To Repair or Not, that is the Question
Whether you sensed there was a problem brewing or your engine’s failure comes out of nowhere, you know that whatever the reason, the repair will most likely be costly. And, if your car has a significant amount of miles on it, you have to wonder whether pumping budget-breaking money into repairing the problem is worth it. Is your car’s breakdown a sign from the universe that it is time to go shopping for a new or new-to-you set of wheels?
“This is a dilemma lots of car owners face,” explains ThoughtCo.com writer Matthew Wright. “On one hand, you have a car that you still use, still enjoy, and still know what to expect from. On the other hand, every vehicle reaches that point of diminishing returns where you need to unload it before you waste any more repair cash on it.”
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According to WomenAutoKnow.com, traditionally repairs will run a less expensive tab than what a new car tallies, but “depending on the make and model of your car, critical damage to your engine or transmission could lead to a repair that costs as much as a used car. “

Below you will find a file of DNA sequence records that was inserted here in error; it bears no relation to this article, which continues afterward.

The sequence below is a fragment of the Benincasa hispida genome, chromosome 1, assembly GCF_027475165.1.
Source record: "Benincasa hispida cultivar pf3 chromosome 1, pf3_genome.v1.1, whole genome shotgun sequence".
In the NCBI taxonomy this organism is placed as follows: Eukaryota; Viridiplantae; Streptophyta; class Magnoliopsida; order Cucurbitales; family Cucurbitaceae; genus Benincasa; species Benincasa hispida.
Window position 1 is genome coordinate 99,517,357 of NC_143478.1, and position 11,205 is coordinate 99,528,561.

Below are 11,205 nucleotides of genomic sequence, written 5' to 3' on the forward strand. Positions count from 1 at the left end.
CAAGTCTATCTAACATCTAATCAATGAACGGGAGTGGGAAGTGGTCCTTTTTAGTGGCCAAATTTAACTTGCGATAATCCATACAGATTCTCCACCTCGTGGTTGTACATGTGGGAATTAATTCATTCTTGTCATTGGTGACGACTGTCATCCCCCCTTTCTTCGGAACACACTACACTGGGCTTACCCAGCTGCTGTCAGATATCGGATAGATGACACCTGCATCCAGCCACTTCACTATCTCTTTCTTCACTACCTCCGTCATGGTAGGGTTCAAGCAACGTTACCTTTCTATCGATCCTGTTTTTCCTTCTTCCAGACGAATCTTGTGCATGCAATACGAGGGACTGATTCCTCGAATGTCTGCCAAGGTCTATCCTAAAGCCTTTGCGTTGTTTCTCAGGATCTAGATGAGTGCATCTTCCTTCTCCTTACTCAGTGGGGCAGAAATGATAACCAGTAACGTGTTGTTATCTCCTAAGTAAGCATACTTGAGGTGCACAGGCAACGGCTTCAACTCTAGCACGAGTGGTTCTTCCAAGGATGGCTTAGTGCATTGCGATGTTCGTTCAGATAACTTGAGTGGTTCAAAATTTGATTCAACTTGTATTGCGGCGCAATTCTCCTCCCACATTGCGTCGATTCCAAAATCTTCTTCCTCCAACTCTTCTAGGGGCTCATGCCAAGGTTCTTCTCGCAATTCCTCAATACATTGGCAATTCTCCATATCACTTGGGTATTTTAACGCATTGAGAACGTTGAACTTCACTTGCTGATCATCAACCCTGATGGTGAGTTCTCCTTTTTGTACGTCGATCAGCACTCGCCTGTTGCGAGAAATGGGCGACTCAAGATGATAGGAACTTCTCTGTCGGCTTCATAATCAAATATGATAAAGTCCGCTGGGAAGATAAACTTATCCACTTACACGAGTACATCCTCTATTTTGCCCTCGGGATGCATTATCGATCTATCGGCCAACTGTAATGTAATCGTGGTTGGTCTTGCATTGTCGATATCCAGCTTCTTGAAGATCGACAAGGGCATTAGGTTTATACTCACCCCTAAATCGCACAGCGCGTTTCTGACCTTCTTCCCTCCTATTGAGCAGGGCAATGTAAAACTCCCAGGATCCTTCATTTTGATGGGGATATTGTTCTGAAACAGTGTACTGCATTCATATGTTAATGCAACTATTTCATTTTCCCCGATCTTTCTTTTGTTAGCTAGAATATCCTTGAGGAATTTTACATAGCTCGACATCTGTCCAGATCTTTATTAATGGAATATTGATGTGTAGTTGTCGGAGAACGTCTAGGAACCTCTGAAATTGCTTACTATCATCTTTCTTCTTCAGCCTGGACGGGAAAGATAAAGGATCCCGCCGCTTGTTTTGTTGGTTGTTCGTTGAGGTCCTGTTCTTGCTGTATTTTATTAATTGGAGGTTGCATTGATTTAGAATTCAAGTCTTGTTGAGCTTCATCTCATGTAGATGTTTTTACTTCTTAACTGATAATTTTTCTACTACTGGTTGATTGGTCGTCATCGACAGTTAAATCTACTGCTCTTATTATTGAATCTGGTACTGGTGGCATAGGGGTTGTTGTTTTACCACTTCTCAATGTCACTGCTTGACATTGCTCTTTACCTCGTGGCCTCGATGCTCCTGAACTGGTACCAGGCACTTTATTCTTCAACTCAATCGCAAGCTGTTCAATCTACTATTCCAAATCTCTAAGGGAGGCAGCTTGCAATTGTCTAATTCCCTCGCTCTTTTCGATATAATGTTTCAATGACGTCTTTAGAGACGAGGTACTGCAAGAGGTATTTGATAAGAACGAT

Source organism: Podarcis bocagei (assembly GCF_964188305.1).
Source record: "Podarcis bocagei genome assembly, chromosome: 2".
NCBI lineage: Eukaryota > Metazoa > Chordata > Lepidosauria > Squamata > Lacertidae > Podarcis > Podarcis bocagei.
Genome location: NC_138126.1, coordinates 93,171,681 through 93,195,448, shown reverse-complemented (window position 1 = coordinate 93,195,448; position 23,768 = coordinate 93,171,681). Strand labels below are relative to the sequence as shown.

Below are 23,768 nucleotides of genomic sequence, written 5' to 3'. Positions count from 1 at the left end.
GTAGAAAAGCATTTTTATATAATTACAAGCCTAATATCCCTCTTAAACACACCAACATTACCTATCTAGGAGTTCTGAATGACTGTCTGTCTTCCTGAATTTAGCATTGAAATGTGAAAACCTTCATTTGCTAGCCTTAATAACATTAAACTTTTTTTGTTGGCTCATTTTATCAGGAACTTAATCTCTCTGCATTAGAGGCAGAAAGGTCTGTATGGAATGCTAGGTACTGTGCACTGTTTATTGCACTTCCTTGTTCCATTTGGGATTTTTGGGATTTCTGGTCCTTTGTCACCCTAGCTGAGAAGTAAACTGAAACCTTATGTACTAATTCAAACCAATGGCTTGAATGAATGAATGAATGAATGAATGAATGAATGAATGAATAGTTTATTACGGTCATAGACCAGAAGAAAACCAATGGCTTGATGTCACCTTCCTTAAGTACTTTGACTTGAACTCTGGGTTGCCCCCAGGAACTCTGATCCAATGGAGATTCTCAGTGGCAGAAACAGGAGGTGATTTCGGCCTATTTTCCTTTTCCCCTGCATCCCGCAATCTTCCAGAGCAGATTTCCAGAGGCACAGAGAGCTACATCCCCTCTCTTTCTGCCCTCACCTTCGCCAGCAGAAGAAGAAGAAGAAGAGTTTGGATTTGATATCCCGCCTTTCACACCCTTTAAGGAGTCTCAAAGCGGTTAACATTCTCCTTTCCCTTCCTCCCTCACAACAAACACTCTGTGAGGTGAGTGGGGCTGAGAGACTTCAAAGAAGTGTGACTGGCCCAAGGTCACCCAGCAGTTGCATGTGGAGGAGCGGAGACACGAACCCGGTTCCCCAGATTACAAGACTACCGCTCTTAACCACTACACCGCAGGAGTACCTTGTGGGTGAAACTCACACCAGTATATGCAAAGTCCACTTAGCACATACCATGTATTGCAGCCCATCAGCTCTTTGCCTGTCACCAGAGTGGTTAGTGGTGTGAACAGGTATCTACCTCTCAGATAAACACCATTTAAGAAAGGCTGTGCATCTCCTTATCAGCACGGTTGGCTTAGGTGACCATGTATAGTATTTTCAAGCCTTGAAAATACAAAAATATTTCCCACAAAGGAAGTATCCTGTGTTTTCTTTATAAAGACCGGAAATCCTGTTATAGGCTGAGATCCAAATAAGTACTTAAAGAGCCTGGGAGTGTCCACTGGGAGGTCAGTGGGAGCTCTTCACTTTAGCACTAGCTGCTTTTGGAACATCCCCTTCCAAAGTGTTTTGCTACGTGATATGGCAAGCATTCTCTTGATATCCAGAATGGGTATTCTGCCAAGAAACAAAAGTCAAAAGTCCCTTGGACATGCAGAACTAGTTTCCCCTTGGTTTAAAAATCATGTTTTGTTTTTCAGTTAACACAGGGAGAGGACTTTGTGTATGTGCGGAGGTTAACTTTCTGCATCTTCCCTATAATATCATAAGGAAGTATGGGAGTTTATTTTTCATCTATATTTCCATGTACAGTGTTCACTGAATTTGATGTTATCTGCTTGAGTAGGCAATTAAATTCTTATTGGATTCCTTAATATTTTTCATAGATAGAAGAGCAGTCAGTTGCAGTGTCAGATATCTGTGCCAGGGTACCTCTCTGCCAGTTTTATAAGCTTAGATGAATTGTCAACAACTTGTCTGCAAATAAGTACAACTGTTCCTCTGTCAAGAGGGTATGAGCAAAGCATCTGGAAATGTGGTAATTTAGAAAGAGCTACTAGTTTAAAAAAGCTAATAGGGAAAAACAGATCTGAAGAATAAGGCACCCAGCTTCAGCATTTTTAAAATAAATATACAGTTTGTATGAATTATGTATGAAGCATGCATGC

When you’re faced with such a quandary, WomenAutoKnow.com recommends researching your car’s value with a source like Kelley Blue Book and evaluating your finances, which should help you determine if the repair cost and your attachment to the car is worth the repair investment.
“If you have a car that’s valued at $2,000 and the repair costs $2,000, your intuition might say, ‘Time to replace it!’ In reality, it’s a bit more complicated than that,” according to WomenAutoKnow.com. “Let’s say you want a new car that costs $20,000 and one year of car payments costs $4,000. All of a sudden, that $2,000 repair doesn’t sound so bad… does it?”
Wright, too, agrees that paying a hefty repair cost warrants strong consideration as long as the numbers add up.
“If your car is worth $3,500 and needs $2,000 in repairs, it may still be worth it. If you spend $2,000 on the repairs, and you go back to enjoying a reliable vehicle, it’s smarter to spend the repair money than to spend lots more on a different vehicle,” according to Wright.
But, if this pricey repair is more of a recurring situation, WomenAutoKnow.com advises moving on, and to remember that buying a new car is not your only solution to your car troubles—consider purchasing a used car of a model you like but in an older trim, which will save your money.